Bart Gunn vs. “Stone Cold” Steve Austin (w/ “The Million-Dollar Man” Ted DiBiase)

Result/Analysis: Austin via submission (8:50 shown) with the million-dollar dream. Austin actually debuts a modified “Stone Cold” stunner in the match as a counter move but you could classify it as a jawbreaker. Anyway, Austin was honing his repertoire by the match and every hold or move was executed with purpose. That’s old-school wrestling and I LOVE it. Today’s wrestlers don’t have a clue about how to do that. The slow ascension of Austin in his newfound “Stone Cold” persona is fascinating. The fans by and large, because Austin worked as a heel, weren’t into him. Seeing this play out early and in retrospect makes one laugh as one of the all-time greats was in front of thousands of people yet they paid him no mind. I liked Austin in WCW so the fact the WWF picked him up off the scrap heap … along with HHH … along with Mick Foley (Mankind), is unthinkable. Austin needed to move past his feud with Savio Vega. Vega was a good worker but no rabid fan took him for anyone serious. Bart Gunn, meanwhile, appears here as a reminder The Smoking Gunns still existed and that Billy would return soon. The match drags but Austin’s work was quietly good. His feud with Vega does last a while longer.
Rating: **1/2

Jim Ross voices over a Diesel/Michaels promo for IYH 7: Good Friends, Better Enemies.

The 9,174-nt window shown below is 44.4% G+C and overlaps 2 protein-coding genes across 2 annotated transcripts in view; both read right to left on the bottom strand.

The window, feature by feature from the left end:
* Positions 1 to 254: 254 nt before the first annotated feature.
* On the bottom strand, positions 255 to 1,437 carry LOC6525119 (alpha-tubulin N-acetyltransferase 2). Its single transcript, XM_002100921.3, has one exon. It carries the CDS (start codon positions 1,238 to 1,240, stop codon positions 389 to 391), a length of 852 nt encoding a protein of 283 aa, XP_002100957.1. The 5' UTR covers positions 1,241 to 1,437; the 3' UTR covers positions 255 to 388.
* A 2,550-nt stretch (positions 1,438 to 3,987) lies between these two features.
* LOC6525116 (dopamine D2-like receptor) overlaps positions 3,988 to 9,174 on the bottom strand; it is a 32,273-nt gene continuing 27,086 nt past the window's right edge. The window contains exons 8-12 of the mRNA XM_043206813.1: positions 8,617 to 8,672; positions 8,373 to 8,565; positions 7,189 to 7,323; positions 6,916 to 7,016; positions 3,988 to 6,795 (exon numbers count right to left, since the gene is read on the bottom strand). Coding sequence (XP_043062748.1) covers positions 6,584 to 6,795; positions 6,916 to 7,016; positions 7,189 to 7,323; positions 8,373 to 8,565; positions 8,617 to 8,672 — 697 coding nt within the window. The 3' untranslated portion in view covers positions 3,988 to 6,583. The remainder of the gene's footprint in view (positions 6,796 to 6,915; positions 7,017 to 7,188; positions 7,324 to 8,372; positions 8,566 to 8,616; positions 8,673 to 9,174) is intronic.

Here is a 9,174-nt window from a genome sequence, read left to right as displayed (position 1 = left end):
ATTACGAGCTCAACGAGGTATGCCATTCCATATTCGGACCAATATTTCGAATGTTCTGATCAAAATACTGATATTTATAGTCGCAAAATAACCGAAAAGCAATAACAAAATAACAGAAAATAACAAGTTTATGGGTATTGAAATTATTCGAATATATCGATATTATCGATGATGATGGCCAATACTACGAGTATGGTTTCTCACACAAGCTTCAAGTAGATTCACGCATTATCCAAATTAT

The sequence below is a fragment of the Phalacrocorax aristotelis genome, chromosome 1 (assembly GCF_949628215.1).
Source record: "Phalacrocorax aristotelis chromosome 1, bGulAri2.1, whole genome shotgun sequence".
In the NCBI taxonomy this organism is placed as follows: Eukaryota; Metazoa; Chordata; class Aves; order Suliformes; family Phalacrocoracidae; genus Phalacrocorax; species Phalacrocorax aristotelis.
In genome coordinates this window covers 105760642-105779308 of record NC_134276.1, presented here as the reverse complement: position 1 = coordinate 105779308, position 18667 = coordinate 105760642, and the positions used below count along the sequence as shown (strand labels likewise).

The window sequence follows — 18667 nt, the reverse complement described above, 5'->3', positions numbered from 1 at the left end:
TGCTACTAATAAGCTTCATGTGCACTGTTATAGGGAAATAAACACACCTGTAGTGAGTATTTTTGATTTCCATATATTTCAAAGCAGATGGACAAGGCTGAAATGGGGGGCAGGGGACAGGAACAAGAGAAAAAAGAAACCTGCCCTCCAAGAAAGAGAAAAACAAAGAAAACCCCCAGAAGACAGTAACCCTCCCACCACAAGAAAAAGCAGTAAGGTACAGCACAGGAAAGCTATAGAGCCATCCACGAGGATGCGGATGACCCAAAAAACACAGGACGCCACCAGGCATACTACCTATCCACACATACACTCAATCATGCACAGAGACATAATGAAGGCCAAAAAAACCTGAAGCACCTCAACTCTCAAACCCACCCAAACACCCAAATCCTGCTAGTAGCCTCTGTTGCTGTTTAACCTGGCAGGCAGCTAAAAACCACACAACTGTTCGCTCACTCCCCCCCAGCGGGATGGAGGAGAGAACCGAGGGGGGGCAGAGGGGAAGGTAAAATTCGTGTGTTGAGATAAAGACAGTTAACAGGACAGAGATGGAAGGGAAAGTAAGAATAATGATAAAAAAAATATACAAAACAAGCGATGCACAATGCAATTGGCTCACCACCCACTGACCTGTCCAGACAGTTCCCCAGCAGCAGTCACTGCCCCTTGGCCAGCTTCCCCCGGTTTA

James E. Cornette and “The Man They Call” Vader join McMahon. Cornette handles the segment himself and it’s a reminder of just how GREAT he was. Cornette illustrates the path of destruction thus far for Vader in the WWF. Gorilla Monsoon, the President of the WWF, yeah he’ll never be the same after a “two month” hospital stay. Yokozuna? The man who once tore through the WWF under his guidance may never walk upright again after what Vader did to him last week. And now, “The Bad Guy” Razor Ramon has signed a contract to face Vader at the upcoming IYH, “Well ‘Chico,’” Cornette says, You’ve made some awfully bad career choices of late (a shot at him signing on with WCW) to sign a contract with the most powerful force that’s ever been unleashed on the World Wrestling Federation. And I promise you this Razor Ramon, you’re never going to forget April 28th, you’re never going to forget In Your House, you’re never going to forget that the World Wrestling Federation assigned you ‘The Man They Call’ Vader because my the time he’s finished with you, ‘The Bad Guy,’ oozing machismo, … the man I own, bred and manipulate but even I can’t fully control him, there’s only one thing that remains to be answered. What time is it”? Vader time!